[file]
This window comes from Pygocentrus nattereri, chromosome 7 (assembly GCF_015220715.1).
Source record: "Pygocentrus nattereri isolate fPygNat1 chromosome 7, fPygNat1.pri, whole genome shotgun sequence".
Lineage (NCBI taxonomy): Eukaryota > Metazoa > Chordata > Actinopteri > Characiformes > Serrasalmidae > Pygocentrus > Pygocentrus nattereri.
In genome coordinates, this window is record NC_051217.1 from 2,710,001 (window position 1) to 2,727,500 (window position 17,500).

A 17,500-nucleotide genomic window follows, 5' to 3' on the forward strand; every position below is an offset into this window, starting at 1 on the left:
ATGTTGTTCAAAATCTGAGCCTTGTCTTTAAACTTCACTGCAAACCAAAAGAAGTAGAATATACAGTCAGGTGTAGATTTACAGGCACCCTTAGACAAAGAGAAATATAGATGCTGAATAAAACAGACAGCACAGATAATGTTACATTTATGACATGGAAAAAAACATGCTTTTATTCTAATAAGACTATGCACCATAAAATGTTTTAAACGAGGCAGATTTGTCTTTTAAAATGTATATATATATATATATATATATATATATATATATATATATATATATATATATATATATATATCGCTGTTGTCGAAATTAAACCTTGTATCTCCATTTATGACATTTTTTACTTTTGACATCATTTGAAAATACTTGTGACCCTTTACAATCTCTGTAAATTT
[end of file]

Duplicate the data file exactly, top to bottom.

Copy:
This window comes from Pygocentrus nattereri, chromosome 7 (assembly GCF_015220715.1).
Source record: "Pygocentrus nattereri isolate fPygNat1 chromosome 7, fPygNat1.pri, whole genome shotgun sequence".
Lineage (NCBI taxonomy): Eukaryota > Metazoa > Chordata > Actinopteri > Characiformes > Serrasalmidae > Pygocentrus > Pygocentrus nattereri.
In genome coordinates, this window is record NC_051217.1 from 2,710,001 (window position 1) to 2,727,500 (window position 17,500).

A 17,500-nucleotide genomic window follows, 5' to 3' on the forward strand; every position below is an offset into this window, starting at 1 on the left:
ATGTTGTTCAAAATCTGAGCCTTGTCTTTAAACTTCACTGCAAACCAAAAGAAGTAGAATATACAGTCAGGTGTAGATTTACAGGCACCCTTAGACAAAGAGAAATATAGATGCTGAATAAAACAGACAGCACAGATAATGTTACATTTATGACATGGAAAAAAACATGCTTTTATTCTAATAAGACTATGCACCATAAAATGTTTTAAACGAGGCAGATTTGTCTTTTAAAATGTATATATATATATATATATATATATATATATATATATATATATATATATATATATATATATATCGCTGTTGTCGAAATTAAACCTTGTATCTCCATTTATGACATTTTTTACTTTTGACATCATTTGAAAATACTTGTGACCCTTTACAATCTCTGTAAATTT